Perils of the Patent Bar Exam: In the Midst of Change
Numerous Recent Policy Changes Outdates Many Materials and Makes Studying Difficult, According to Wysebridge
Philadelphia, PA (PRWEB) January 14, 2013
The Patent Bar Exam has constantly remained one of the most challenging exams. Despite the fact that the majority of individuals who take the exam are individuals that tend to be some of the brainiest around: Scientists, engineers, physicists…many of whom are in law school or are already lawyers, the passing rate according to the USPTO remains around 50%. That’s right. 50%. As passing this exam is a prerequisite to be able to become a registered patent agent or attorney, and as many of those who are taking the exam often don’t have a lot of free time, much emphasis is placed on passing the exam the first time.
As if a 50% pass rate (or 50% fail rate, depending on which side of the glass you’re looking at) isn’t bad enough, a lot of new rules and changes to existing rules have come onto the scene, and questions testing these policy changes are already being implemented into current exams. But here’s the problem. The Manual of Patent Examining Procedures(more commonly referred to as the MPEP) remains out of date. What this means, is that even though these new rules are in effect, the MPEP (and what’s used on the exam) does not reflect these changes. Instead these policy and rule changes are posted in documents called Federal Register Notices, which trump the rules and policies contained with the MPEP. For those of you who don’t know, the United States Patent Bar Examination tests information contained within the MPEP, as WELL as the federal registers. So, imagine you are a newbie to the world of Patents, and are preparing to study to take the exam. You get yourself a copy of the MPEP, start studying, and unless you are aware of this little fact that the version of the MPEP you are studying is “outdated,” and that there are some pertinent facts contained in these supplemental documents (the federal registers), you could easily be mislead into thinking a certain answer is correct based on what the MPEP says, but overlook the true policy and rules contained in the registers.
“What this means” says Bryan Doreian, president of Wysebridge Patent Bar Review, “Is that there are some answers to old exam questions, that under the new policy changes, are no longer correct.” This means that test takers need to be extremely careful and thorough while studying. Wysebridge recommends that anyone studying make sure they consistently reference not only the MPEP, but federal registers as well. “We are working to continually update our information and give insight on our practice questions, to help each test taker have the most up to date and accurate information,” says Bryan. In light of an already daunting 50% pass rate, it’s changes like these (that often many test takers are unaware of) that make studying even more challenging.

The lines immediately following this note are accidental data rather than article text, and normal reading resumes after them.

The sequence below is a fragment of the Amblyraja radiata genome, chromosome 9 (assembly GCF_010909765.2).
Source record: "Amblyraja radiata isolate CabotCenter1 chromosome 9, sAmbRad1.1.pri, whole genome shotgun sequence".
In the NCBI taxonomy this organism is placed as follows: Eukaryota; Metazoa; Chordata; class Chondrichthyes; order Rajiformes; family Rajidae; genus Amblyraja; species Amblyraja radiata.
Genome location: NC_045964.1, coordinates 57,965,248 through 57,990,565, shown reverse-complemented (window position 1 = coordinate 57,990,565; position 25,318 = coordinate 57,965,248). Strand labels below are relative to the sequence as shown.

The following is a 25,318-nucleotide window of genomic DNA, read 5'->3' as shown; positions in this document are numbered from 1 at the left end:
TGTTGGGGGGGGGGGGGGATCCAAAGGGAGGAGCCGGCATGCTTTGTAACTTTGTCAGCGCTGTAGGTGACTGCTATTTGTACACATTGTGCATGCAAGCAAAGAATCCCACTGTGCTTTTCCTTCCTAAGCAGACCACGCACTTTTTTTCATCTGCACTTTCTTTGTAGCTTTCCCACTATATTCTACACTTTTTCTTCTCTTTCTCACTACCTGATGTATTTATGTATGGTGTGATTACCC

Gene Quinn, a patent attorney and the founder of ipwatchdog, often writes some useful and insightful articles concerning the patent bar. In one of his latest posts, Gene mentions that “studying for the patent bar [is] a daunting task for those who attempt to do it alone, without the guidance of a course that can pull everything together…”. Gene also discusses the effects of how a slow-to-update-and-reflect-policy-change MPEP can really throw test takers for a loop. Perhaps it’s time to revisit how the MPEP is updated, especially as the patent bar exam is administered almost exclusively as a computerized test. Until then, companies like Wysebridge will continue to offer studying materials to help test takers stay on top of all the changes and navigate the waters of studying.
About Wysebridge Patent Bar Review
Wysebridge Patent Bar Review is an information and educational company formed in 2012 dedicated to assisting individuals study for and pass the patent bar exam.
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For the original version on PRWeb visit: http://www.prweb.com/releases/prwebPatentBarPeril/011413/prweb10318303.htm